Angoulême, a city in Southwestern France, dubbed itself the international comic strip city in the early 2000s. The city is mostly known for its Angoulême International Comics Festival and now its namesake is unmistakable as walls all over the city sport huge comic strip displays.
Per Tolosa totjorn mai.
Occitan for “For Toulouse, always more”
Known as the Ville Rose (Pink City), Toulouse is aptly named for the rose-colored bricks that make up the facades of the city’s oldest buildings, even as l’ancien meets with the new.
For me, it was a city with a certain well-understood charm – a getaway for French natives in the North in search of a pause from a more pretentious Paris perhaps, or a badly needed kickstart to the everyday routine from those in the surrounding sleepier southwestern towns.
Modernity sits side by side with history as you stroll from the busy midtown walkways to duck into tiny pink cobblestoned backstreets leading towards the river. Everyone headed perpetually towards the river. The site of “Toulouse Plage” for the month (sand and beach games brought in for August), the riverside makes for a cool antidote to the August heat. I loved the outdoor markets, the streetside booksellers, the waterfront cafes, and quiet confidence of the folks there. No in-your-face-flash required, they understood well what their city has to offer.
Theatre du Chatelet, renowned Paris institution headed by Jean-Luc Choplin, recently presented Stephen Sondheim & James Lapine’s award-winning and heartbreaking SUNDAY IN THE PARK WITH GEORGE. Lucky for those of us that weren’t able to hop on a plane to Paris during its run, the production was filmed and broadcast by Mezzo TV. And now, this new version is available to download for free, albeit for a very limited time.
The original Broadway production of SUNDAY IN THE PARK WITH GEORGE, directed by James Lapine, starring Mandy Patinkin and Bernadette Peters, was similarly filmed and quickly became a staple in the collector’s canon. For those of you who haven’t seen any of the original cast, or for those that could always use a refresher, enjoy the two duetting on “Move On.”
In this number, Dot appears to her great grandson (that of her lover George Seurat), also named George, who is struggling with his art
Look at what you want,
Not at where you are,
Not at what you’ll be-
Look at all the things you’ve done for me
Why resist change when it could promise some of the best new moments for you? Here’s to always coming to know ourselves better.
“A single event can awaken within us a stranger totally unknown to us. To live is to be slowly born.”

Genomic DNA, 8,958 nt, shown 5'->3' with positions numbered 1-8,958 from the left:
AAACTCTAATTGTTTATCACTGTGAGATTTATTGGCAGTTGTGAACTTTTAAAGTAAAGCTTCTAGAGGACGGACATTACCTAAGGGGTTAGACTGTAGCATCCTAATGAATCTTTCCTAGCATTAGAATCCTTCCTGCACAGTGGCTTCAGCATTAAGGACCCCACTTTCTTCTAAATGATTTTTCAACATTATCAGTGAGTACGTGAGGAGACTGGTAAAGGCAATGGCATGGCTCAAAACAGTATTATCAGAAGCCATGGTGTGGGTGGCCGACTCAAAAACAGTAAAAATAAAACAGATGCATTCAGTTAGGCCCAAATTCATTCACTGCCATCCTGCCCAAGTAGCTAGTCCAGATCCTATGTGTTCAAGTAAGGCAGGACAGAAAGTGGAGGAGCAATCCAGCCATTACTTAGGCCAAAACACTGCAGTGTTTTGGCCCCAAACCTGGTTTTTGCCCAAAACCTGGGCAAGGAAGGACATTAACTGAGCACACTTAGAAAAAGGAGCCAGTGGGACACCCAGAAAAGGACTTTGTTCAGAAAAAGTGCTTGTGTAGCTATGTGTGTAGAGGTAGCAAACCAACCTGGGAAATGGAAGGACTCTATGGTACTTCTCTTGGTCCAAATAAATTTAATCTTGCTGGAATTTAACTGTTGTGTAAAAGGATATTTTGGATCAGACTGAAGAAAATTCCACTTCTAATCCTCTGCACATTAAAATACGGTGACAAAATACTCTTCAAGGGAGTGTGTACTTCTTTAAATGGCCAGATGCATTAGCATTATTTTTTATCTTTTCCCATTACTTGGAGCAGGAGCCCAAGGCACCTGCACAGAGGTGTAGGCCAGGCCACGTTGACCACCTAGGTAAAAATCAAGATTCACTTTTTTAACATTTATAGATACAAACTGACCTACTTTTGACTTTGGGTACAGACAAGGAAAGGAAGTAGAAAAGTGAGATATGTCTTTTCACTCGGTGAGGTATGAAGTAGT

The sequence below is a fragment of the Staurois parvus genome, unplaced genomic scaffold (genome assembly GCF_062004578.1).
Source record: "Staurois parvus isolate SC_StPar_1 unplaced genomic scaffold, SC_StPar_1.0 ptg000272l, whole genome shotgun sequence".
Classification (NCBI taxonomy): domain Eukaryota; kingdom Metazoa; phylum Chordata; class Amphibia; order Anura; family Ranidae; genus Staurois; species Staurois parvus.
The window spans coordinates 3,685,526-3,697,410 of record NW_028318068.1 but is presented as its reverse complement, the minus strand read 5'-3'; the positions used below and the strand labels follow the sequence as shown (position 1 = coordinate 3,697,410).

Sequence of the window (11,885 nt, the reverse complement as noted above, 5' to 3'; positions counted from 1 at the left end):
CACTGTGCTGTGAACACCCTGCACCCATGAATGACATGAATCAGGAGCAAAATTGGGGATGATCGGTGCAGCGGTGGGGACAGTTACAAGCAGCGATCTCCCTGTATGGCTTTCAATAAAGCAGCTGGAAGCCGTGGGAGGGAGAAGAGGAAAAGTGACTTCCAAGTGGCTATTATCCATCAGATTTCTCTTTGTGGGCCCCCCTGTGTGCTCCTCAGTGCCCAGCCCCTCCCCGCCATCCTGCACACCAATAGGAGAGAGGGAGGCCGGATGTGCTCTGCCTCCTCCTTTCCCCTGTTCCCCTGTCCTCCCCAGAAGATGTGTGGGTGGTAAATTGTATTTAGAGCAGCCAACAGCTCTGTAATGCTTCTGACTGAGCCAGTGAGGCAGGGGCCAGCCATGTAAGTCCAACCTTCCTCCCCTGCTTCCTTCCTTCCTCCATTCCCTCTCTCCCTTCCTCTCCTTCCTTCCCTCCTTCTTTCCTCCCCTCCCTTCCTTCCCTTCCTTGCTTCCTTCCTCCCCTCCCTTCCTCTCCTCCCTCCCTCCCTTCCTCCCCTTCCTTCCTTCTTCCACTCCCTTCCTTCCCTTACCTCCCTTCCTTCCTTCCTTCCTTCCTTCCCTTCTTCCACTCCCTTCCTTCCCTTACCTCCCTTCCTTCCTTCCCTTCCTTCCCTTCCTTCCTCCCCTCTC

– Antoine de Saint Exupery
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How much of your travel dreams are made up of the ideas promised from advertisements, pages ripped from the travel mags and pinned up for another day?
Recently sat down for a chat with the composer of See Rock City to talk travel and our expectations from trips we take: what we search for, hope to experience, and try to cross off of our list. We all are united in our journeys towards destinations, both real and imagined.
Have your travels always lived up to your expectations? Tell your story below.
When thinking of Mozart, the notion of early rock-star may not come to mind. A child prodigy, yes. A whiz on the ivories, no doubt. But emo-rock sex symbol? The creative team behind Mozart l’Opera Rock certainly thought so; they re-envisioned his life for the stage and took France by storm.
The musical, a mashup of new pop-rock and traditional Mozart compositions, premiered in late 2009. Though not as critically well-received as some other tuners out of France in the recent years(including Notre Dame de Paris, Le Petit Prince, and Le Roi Soleil) the show’s glittering reimagining of the 18th century composer’s life devloped a large fan following and went on to tour through Europe and the rest of France.
Take a glance at this cheeky single that became one of the show’s most popular anthems. The song follows Wolfgang as he attempts to distribute his music and find a job in Paris. The lyrics dabble with sexual wordplay (somewhat evident, though undoubtedly less subtle, in the English subtitles available on this version). Enjoy this stroll down anachronism lane with Mr. Mozart himself.
“Come to Blois…
– French Cardinal, The Glorious Ones
These castle digs were where the very best of French royalty kept house back in the day. The commedia troupe in The Glorious Ones receives an invitation to perform for the King of France in Blois – most likely King Henri Twah.
Ever wonder how you could pull off living like a King?
Step 1: Make everything about your home, including the stairway in, the most opulent creation anyone has ever seen.
Step 2: Sentence people to death for things like “looking at you the wrong way,” accidently sneezing, or singing off-key. That’ll teach ’em.
Step 3: Never lift a finger. Have an army of servants in charge of keeping the place looking snazzy.
Step 4: Eat large cuts of meat while regarding the stunningly impressive view from your château.
Step 5: Speak a little French now and again. Try angry phrases such as “Qu’on leur coupe la tête!” (off with their head) and “Jamais de la vie…” (never in my life) to keep everyone in line.
Voila! Royalty Status. That wasn’t so hard was it?